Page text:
Social media digs ferret's addition to ISU police

Ferret Bueller

Support services Capt. Zack McVey holds the newest addition to the ISU Police Department, Ferret Bueller, in a picture posted on Facebook as an April Fools' joke. Photo courtesy of ISU Police.

Bueller. Bueller. Bueller.

Actually, it's Detective Bueller.

ISU Police created a social media sensation with an April Fools' joke viewed by millions. On April 1, the police department posted on its Facebook page a picture of support services Capt. Zack McVey holding the newest addition to the force: Ferret Bueller. The ferret, given the honorary rank of detective complete with a mini police badge, was hailed as a narcotic-detecting ferret, less expensive to train than a drug-sniffing dog and capable of getting into small spaces.

The post exploded in popularity with more than 6,700 likes, nearly 5,000 comments and 29,000 shares to date.

"We were not expecting this at all," McVey said. "We are at 4.4 million profiles on Facebook that have viewed the post and counting."

The joke left many wondering if a ferret -- one of two owned by public safety officer Tim Murphy -- could perform drug-sniffing duties. That was quickly debunked in a post the next day, this time with Bueller sporting an ISU Police red vest. Bueller got an assist from the department's two certified therapy dogs, Zosia and Zeb, for the miniature badge and vest -- both extremely popular among Facebook commenters.

"Zosia and Zeb are out on campus frequently, and as part of one of our giveaways we had some stuffed Zosias made," McVey said. Bueller's badge and vest came from one of the toys.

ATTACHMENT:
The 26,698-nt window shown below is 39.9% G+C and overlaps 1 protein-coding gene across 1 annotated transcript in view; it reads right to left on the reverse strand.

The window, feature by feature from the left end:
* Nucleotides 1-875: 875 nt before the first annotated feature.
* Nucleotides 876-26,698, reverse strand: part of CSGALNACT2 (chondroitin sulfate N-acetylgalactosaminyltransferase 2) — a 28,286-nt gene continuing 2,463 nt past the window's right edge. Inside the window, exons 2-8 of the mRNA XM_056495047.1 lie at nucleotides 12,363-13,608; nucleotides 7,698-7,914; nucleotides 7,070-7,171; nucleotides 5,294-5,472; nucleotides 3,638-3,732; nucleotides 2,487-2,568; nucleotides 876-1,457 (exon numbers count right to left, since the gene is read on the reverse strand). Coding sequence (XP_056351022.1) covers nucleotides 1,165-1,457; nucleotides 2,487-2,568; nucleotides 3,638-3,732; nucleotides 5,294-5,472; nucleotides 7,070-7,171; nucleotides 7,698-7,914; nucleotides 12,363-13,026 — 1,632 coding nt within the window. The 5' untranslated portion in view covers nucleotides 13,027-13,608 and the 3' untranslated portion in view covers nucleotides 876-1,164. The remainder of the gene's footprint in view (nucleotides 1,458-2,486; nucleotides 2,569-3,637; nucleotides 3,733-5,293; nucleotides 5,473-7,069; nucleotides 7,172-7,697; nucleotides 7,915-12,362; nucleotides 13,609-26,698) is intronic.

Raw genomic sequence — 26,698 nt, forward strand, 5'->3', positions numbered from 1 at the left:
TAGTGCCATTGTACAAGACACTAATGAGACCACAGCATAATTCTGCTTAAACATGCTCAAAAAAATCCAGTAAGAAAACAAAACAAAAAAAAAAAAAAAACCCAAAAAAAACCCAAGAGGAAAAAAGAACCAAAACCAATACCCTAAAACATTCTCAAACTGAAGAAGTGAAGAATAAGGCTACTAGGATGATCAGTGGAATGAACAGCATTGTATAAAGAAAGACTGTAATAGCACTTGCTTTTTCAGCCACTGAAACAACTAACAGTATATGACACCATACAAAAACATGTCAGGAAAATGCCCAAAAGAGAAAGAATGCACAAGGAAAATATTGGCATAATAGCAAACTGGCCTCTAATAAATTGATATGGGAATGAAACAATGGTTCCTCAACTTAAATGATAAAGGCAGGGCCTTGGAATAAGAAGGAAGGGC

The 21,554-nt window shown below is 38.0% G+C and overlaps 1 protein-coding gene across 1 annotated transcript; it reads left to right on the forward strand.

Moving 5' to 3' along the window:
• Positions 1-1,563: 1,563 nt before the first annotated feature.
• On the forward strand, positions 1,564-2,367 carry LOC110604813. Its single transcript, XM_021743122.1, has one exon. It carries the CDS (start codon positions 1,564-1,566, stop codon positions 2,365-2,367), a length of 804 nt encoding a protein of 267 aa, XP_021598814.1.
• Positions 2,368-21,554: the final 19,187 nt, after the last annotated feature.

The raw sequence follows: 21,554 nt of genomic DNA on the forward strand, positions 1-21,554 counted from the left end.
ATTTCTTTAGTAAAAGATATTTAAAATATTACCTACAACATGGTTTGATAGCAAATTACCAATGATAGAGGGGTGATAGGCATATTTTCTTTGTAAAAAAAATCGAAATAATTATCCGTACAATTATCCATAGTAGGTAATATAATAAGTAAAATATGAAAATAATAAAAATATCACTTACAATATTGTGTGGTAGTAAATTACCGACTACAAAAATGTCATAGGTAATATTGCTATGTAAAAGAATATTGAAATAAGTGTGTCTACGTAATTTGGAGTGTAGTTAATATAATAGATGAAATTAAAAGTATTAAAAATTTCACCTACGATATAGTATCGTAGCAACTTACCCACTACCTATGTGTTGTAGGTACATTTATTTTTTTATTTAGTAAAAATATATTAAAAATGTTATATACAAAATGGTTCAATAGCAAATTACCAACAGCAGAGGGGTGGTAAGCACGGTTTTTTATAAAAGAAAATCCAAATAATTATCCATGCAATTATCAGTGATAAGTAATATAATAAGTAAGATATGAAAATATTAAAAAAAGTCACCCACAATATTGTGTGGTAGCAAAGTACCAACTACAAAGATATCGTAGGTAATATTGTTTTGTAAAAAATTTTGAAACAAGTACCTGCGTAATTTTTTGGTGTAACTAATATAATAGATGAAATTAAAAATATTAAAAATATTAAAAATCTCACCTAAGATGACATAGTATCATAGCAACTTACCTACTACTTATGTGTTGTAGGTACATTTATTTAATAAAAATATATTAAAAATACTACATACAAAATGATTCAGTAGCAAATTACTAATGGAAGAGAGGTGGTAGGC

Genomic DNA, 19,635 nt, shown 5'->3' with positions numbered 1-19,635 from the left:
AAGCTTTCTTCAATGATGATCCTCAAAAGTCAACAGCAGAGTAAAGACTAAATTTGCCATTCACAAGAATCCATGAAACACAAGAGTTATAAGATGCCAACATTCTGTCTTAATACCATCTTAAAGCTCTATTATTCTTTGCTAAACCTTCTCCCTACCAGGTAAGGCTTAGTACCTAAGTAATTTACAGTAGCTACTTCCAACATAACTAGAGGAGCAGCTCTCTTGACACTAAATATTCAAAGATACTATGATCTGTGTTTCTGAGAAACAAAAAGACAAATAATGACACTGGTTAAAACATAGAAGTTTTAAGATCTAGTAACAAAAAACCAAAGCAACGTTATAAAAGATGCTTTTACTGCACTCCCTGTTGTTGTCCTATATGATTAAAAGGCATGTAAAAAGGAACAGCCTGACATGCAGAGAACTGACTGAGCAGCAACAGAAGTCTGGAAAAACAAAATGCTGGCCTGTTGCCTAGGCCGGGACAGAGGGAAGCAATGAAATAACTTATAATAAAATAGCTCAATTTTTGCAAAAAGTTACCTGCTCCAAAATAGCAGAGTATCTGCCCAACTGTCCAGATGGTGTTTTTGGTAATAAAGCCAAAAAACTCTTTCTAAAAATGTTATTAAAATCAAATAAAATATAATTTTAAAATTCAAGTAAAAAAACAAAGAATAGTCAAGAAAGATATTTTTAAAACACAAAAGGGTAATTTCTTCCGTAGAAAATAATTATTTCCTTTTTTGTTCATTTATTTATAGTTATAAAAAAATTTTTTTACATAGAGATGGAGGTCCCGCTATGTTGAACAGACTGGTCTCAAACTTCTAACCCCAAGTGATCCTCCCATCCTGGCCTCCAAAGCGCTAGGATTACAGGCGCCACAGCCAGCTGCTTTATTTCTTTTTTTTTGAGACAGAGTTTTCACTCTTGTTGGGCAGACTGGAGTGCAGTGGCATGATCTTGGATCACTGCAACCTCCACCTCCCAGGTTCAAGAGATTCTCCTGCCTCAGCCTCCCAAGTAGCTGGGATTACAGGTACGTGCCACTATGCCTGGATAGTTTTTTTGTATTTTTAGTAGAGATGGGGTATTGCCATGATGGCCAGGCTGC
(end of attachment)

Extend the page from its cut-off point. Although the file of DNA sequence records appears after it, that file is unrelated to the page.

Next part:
The idea for the April Fools' Day post began a few years ago with a discussion with a teacher when McVey was a school resource officer in Ankeny. He presented it to police chief Michael Newton, who much to McVey's surprise, was in favor of it. The success of the original post led to a return for Bueller on April 20 (4/20) -- code for smoking marijuana -- when he went "sniffing" for drugs in cars and campus dorm rooms.

"We had students who recognized him and came over to interact and hold him. We certainly plan to use him some more on social media now that he has gained some fame," McVey said. "We still get comments on the post 27 days into it."

"One of the hallmarks of Iowa State is innovation," Newton said. "We want our team to try new approaches that will connect us with all members of our community. Our fun social media presence gives many in the community and us a talking point to get conversations started."

Bueller's celebrity continues to grow with student-made posters now popping up in the Armory. 

It's not the first time ISU Police has been a hit on social media. In 2017, with the Ames Police Department, it launched "Donut Disrespect" to promote respect for everyone. That campaign went viral with hundreds of thousands of views on YouTube.

Bigger impact

Bueller's addition led to plenty of laughs and positive engagement for the police department, but it had an impact on a more important issue.

"Between April 1-3 we gained almost 4,000 followers to our social media accounts. April is Sexual Assault Awareness Month, so it wasn't all lighthearted content. We were posting some very serious content about sexual assault and helping survivors," McVey said. "That more serious content had a greater reach because of this post."

Newton said ISU Police can't do its job alone, and social media is one of many tools it uses to meet larger goals of making Iowa State a safe, secure and welcoming community.